We just began rehearsals for our FOURTH musical at Keen!
When I began at Keen 6 years ago, the first thing I did was to produce our first ever musical – Stephen Sondheim’s Marry Me A Little. Keen’s work always tugged at the heart strings – and what more natural way to speak to “emotional connection” in our mission than with a musical?
Often when one thinks of a musical, the first thing that comes to mind is a big ol’ splashy Broadway style musical with chorus of dancers and big sets. We specialize in intimate stories that are told simply, perhaps the opposite of what you may think when you hear the word “musical.”
So what is a “Keen musical”?
A Keen musical is modest. Ordinary Days will be our largest cast with four performers. Both Marry Me A Little and John & Jen had two performers each, giving you the opportunity to truly get to know the actors and characters.
A Keen musical is generally about something relatively minor and its big emotional impact. Tick, Tick…BOOM! is about the week leading up to a composer’s birthday and the workshop of one of his musicals. While the ending packs a huge emotional punch – as Jonathan sits alone at a piano, recommitting to his art – nothing overly dramatic or groundbreaking occurs. No helicopters, no record deals, no cats ascending to the heavens.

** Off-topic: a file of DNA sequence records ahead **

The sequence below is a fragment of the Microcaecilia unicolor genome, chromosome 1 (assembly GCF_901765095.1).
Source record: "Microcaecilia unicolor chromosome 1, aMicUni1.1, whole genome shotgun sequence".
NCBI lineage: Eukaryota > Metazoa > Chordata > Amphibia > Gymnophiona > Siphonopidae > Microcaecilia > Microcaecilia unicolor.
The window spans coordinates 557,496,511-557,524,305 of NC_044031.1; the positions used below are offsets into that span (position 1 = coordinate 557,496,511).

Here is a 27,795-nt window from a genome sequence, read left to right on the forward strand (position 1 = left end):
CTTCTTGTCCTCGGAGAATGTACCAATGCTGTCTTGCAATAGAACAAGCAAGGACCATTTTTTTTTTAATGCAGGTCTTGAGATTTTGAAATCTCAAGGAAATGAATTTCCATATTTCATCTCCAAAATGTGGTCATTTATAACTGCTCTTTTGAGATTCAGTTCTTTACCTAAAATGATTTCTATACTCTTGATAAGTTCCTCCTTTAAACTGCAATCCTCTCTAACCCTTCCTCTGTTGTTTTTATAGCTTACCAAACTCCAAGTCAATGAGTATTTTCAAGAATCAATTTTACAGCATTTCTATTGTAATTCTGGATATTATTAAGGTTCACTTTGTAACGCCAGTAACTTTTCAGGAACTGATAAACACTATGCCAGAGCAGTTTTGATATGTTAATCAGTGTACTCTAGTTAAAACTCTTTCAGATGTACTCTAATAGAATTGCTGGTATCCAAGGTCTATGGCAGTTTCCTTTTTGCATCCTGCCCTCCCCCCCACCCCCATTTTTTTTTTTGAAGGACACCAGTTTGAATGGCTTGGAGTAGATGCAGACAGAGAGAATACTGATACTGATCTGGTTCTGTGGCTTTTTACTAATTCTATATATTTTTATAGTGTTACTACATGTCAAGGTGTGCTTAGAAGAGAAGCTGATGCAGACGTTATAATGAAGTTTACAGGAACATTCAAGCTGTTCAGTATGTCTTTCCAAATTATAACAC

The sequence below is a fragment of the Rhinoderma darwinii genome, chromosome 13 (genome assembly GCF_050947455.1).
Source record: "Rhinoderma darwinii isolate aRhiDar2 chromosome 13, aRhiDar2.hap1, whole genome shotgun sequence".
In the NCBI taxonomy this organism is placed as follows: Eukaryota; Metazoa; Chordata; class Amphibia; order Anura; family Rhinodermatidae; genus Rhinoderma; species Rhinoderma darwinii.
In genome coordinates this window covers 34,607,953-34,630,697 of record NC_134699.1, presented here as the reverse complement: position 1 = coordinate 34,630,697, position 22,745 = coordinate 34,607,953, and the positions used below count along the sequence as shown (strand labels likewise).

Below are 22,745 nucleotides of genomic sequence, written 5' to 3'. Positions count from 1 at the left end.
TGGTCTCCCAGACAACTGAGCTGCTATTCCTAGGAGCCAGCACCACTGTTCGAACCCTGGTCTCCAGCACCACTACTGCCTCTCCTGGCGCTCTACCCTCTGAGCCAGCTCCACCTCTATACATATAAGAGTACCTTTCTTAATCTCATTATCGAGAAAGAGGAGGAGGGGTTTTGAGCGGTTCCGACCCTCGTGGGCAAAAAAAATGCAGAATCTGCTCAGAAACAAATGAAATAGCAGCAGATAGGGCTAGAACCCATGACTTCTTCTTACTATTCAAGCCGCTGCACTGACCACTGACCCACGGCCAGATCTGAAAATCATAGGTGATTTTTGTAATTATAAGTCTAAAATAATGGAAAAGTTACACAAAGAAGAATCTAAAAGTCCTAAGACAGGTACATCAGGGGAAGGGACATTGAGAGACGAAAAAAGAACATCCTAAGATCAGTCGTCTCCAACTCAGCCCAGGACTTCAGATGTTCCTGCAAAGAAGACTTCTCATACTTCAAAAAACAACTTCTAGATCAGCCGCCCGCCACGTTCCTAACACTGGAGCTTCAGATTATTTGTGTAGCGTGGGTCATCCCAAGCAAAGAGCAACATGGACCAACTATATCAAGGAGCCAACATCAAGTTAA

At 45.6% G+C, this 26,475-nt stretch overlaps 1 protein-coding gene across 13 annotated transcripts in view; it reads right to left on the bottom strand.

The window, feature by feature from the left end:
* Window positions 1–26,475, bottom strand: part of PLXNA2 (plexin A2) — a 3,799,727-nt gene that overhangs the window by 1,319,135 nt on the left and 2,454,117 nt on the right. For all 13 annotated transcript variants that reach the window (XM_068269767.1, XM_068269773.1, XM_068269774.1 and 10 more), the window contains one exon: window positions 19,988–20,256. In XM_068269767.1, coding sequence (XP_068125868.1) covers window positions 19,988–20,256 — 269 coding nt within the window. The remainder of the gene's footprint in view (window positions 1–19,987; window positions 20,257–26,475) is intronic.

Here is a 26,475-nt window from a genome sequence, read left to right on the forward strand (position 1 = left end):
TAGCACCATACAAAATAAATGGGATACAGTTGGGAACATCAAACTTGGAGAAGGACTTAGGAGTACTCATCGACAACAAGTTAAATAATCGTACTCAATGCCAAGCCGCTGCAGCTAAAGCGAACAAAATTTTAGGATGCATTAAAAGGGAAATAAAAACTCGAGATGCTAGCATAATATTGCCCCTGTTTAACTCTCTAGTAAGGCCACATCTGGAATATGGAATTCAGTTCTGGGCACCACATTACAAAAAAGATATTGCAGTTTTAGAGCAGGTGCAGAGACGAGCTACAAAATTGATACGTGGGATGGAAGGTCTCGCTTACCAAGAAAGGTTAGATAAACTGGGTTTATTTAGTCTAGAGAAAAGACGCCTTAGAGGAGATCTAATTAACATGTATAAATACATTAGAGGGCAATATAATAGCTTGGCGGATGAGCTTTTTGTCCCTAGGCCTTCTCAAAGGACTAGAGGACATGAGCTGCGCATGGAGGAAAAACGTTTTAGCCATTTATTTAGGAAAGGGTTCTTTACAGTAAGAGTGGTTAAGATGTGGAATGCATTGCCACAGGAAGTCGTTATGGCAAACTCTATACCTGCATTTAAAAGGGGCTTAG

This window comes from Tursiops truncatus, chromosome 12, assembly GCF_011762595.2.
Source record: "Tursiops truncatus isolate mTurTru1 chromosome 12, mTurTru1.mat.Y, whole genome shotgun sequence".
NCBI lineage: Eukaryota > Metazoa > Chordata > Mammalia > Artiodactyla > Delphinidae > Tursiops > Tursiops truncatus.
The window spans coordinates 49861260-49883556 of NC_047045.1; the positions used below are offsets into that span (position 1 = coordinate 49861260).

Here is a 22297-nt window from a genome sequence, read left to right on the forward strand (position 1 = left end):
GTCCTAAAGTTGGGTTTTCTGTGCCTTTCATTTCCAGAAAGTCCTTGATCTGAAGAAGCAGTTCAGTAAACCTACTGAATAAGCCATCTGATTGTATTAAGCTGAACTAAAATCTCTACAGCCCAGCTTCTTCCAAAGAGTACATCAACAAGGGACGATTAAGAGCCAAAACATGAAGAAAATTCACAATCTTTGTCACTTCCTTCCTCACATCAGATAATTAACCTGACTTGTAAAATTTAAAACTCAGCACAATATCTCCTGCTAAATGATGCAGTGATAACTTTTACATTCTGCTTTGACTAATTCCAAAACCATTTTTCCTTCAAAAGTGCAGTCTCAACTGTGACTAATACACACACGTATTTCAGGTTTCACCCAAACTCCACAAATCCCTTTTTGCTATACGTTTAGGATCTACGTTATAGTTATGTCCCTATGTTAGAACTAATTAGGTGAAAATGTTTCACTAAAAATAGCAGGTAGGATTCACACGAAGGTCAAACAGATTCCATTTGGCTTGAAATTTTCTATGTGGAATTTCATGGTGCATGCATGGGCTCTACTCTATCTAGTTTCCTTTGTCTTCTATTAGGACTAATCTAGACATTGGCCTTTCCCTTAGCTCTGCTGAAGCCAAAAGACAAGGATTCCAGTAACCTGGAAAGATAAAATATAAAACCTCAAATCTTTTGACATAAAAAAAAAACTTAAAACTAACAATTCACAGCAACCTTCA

A Keen musical is intimate. Both Marry Me and John and Jen were performed in our 99 seat theatre at Theatre Row, without amplification and up close. Where else can you see Kate Baldwin sing her heart our just a few feet in front of you without anything getting between you and her voice?
A Keen musical is often reimagined. Marry Me a Little was a completely different show than the original. With the assistance of Craig Lucas (who originally conceived and developed the musical) and Mr. Sondheim, we substituted new songs and re-shaped the narrative, adding a whole new arc for the characters. Ordinary Days will feature some changes to the material written by Adam Gwon, as well as new orchestrations by Tony Award Winning orchestrator Bruce Coughlin.
Of course, a Keen musical is not unlike a Keen play: a story that we hope our audiences identify with and relate to. I am confident anyone who has experienced New York City will be able to relate to Ordinary Days!